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A tutorial that explains how a HEX code regex functions by breaking down each part of the expression and describing what it does.

🧠 Explain Like I'm Five: Regex Tutorial on Matching a Hex Color Code 📌

This Regex tutorial explains how a specific regular expression, or regex, functions by breaking down each part of the expression and describing what it does. When included in code or search algorithms, regex can be used to find certain patterns of characters within a string, or to find and replace a character or sequence of characters within a string. They are also frequently used to validate input.

Summary 📃

This tutorial will break down the complexities of regex into simpler terms, hence, "Explain Like I'm Five." The Hex Code is a color code based on the Hexadecimal system. The word hexadecimal is composed of the terms Hexa and Decem. Hex color codes are code values that represent the color values from 0 to 255. The hexadecimal color definition is usually in the six-digit form, i.e., as a sequence of three hexadecimal numbers, each written with two digits, according to the scheme: #RRGGBB.

Matching a Hex Value: /^#?([a-f0-9]{6}|[a-f0-9]{3})$/

Table of Contents

Regex Components


/^ #?([a-f0-9]{6}|[a-f0-9]{3}) $/

The /^ anchor signifies a string that begins with the characters that follow it. The $/ anchor signifies a string that ends with the characters that precede it. Just like the ^ character, it can be preceded by an exact string or a range of possible matches.



Next, we will tackle quantifiers. Quantifiers set the limits of the string that your regex matches. They often include the minimum and maximum number of characters that your regex is looking for. Quantifiers are inherently greedy, meaning they match as many occurrences of particular patterns as possible. The question mark (?) tells the parser that the preceding character is optional, but to be "greedy" and capture it if it's there. The length of the hexadecimal color code should be either 6 or 3, excluding ‘#’ symbol.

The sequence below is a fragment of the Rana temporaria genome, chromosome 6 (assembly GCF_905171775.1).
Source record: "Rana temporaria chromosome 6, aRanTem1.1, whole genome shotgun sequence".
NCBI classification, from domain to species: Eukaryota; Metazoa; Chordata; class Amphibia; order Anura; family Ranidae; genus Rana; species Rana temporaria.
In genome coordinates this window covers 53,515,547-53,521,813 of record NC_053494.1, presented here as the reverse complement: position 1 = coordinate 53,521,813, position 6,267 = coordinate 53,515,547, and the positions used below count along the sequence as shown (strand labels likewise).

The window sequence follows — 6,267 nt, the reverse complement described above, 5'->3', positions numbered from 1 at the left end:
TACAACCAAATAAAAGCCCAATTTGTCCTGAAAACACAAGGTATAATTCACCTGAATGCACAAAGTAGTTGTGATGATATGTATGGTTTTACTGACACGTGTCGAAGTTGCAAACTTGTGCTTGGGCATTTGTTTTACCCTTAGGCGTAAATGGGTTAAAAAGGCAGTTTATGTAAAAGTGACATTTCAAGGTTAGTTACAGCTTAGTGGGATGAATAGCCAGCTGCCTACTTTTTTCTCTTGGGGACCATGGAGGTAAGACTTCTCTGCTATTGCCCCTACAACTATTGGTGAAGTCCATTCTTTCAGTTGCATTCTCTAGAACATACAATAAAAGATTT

Grouping Constructs


Grouping constructs have two primary categories: capturing and non-capturing. Capturing groups capture the matched character sequences for possible re-use, including a numbered backreference, while non-capturing groups do not. A grouping construct can be made non-capturing by adding the characters ?: at the beginning of an expression inside the parentheses.

This expression has one group consisting of ([a-f0-9]{6}|[a-f0-9]{3}) that is separated by an OR Operator. Please see The OR Operator below for further explanation.

Bracket Expressions


Bracket expressions are anything inside a set of square brackets ( [ ] ) that represent a range of characters that we want to match. In the Hex Code regex, square brackets are used to define the bracket expressions. Here is a breakdown:

  • [a-f]—The string can contain any lowercase letter between a and f. Keep in mind that this looks for lowercase characters only.
  • [0-9]—The string can contain any number between 0 and 9.

Character Classes


A character class in a regex defines a set of characters, any one of which can occur in an input string to fulfill a match.

The bracket expressions above are considered character classes: [a-f0-9] and [a-f0-9] which searches for the same values 'a-f' searches for letters 'a' through 'f', and '0-9' searches for digits '0' through '9'.

The OR Operator


There are two expressions separated by an OR Operator ( | ): [a-f0-9]{6} and [a-f0-9]{3} . This means that our regex will match either of those two expressions. The | tells us that we can have 6 characters OR have three characters instead.


  • Avery Caldwell: GitHub
    • A current web development student at the University of Washington
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